Read full sermon here.

One response to “The Axe at the Root—A Testimony Against Puseyite Idolatry

  1. FTA: Moreover, it is to be remembered that there was nothing whatever visible for the Jew to worship. It is not so in the symbology of that false Church which is trying to raise up and revive the beggarly elements; there men bow before a cross; a piece of bread inside a box is reverenced and treated with worship; cast-off clouts and rotten rags, called relics, are the objects of adoration; but there was nothing like this with the Jews, they did worship toward the temple, but they did not adore the temple, or mercy-seat, the altar, or any other emblem. Is it not said expressly, “Ye saw no similitude”?…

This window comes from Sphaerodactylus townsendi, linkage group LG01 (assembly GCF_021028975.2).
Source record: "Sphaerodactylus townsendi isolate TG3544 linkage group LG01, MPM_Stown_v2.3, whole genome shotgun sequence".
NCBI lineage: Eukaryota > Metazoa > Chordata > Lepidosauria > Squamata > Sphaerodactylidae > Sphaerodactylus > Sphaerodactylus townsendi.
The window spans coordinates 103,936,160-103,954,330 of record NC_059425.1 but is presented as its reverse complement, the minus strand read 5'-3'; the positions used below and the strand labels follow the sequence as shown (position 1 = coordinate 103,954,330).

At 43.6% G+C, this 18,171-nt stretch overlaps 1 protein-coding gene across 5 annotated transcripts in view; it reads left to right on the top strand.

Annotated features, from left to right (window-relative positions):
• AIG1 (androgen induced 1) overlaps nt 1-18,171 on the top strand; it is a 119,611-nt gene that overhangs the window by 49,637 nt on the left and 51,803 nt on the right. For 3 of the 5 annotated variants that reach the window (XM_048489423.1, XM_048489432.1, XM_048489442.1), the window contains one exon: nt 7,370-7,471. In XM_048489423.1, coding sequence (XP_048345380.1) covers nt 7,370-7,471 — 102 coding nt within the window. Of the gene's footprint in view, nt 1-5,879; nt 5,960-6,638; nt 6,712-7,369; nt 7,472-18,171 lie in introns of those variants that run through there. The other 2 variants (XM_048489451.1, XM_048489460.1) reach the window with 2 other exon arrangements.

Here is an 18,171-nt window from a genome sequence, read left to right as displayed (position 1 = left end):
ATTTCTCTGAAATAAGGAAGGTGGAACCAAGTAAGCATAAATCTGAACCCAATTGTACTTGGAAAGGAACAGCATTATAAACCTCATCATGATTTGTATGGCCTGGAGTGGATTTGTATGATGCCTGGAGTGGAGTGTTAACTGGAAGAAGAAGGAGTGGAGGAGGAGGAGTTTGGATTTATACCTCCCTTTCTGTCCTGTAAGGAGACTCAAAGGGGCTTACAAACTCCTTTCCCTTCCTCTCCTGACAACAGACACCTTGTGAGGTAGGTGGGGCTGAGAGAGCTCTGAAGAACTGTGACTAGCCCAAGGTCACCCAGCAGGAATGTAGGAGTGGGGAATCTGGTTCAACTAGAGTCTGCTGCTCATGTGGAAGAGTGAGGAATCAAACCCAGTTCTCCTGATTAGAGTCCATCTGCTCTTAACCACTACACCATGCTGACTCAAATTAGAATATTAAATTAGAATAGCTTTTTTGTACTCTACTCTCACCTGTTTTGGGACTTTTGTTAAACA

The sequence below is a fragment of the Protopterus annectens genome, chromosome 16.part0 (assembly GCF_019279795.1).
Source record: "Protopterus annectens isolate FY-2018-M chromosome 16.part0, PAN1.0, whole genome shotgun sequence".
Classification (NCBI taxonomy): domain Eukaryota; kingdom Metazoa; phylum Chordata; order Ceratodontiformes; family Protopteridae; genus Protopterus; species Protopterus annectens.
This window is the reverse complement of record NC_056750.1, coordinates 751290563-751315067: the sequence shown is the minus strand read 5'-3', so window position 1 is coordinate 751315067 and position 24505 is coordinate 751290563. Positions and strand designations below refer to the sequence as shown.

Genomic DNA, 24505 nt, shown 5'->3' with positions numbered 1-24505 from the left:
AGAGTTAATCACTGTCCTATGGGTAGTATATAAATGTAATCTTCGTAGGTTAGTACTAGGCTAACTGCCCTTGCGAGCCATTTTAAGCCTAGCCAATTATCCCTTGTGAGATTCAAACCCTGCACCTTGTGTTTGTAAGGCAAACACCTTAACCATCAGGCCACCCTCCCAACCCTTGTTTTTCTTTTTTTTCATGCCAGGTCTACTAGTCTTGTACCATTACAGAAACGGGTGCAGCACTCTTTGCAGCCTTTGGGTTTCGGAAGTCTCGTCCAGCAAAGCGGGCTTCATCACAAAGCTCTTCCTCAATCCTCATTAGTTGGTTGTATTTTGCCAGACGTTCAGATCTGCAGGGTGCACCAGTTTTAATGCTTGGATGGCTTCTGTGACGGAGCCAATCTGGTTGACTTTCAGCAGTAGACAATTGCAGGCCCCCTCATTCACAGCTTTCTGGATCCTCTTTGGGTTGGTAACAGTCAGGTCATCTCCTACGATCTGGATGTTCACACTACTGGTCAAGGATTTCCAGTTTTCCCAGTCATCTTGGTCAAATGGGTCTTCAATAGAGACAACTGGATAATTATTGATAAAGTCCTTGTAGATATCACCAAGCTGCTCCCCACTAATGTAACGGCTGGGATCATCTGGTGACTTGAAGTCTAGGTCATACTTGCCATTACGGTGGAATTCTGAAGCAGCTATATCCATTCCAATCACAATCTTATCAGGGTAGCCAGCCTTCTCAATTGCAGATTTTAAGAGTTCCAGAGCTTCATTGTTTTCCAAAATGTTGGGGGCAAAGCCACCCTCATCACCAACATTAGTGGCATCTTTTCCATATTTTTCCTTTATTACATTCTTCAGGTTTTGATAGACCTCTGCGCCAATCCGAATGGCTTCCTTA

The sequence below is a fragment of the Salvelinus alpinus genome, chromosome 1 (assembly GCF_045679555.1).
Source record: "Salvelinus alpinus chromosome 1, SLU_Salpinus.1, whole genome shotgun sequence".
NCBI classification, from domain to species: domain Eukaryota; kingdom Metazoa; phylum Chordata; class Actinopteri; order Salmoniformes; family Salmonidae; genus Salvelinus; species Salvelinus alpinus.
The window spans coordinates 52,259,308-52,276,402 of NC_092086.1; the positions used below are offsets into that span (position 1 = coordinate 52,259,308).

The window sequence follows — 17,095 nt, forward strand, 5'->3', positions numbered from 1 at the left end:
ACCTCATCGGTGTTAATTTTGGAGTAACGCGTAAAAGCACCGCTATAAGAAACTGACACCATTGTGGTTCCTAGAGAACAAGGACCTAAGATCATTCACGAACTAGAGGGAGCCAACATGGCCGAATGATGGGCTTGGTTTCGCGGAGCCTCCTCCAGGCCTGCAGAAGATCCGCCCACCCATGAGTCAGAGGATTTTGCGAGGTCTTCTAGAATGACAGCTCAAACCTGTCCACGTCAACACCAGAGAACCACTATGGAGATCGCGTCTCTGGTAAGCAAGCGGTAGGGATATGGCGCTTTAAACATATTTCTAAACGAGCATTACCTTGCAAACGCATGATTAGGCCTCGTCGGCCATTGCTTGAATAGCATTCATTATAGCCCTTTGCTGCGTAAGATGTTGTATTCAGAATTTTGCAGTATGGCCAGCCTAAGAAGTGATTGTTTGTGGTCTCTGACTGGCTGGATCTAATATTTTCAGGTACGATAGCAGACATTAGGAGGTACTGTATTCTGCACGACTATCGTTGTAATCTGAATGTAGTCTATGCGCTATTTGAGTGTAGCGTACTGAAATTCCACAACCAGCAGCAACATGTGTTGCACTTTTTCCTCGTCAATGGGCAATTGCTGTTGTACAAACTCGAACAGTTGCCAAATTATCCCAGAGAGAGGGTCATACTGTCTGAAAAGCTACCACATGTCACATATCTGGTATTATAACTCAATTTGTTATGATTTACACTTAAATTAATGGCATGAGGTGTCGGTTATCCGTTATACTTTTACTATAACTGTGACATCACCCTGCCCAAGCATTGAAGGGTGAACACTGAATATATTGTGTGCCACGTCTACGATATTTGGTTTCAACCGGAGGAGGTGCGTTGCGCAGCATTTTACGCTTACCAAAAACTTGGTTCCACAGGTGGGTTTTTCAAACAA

Since that day the Lord has been treated by carnal men in one of three ways; either God is adored by outward symbols as among Brahminists, Romanists, Puseyites, and other idolaters; or else he is worshipped through ritualism, as among too many who claim to be orthodox, who contend for pre-arranged, and unbending forms; written or unwritten as the case may be: or else men show an utter indifference to God altogether, and then rush into superstitious reverence for something or other which is evil, and therefore to be dreaded and spoken of with awe. This is the history of religious worship, that let spiritual worship assume what form it may, man always will if he can, get away from it and forget his God and set up something seen, instead of bowing down before the unseen; hence the necessity of the second commandment in the Decalogue, “Thou shalt not make unto thee any graven image, or any likeness of anything that is in heaven above, or that is in the earth beneath, or that is in the water under the earth: thou shalt not bow down thyself to them, nor serve them: for I the Lord thy God am a jealous God, and so on.” This is not a command against worshipping another God, that is the first commandment, but a command against worshipping God under any shape, or through any medium or under any symbol; for he is a spirit, and must be worshipped in spirit and in truth and not by symbols. Against this command the human mind is always dashing itself, and in one shape or another idolatry is the ruling religion of mankind. ~from the post’s sermon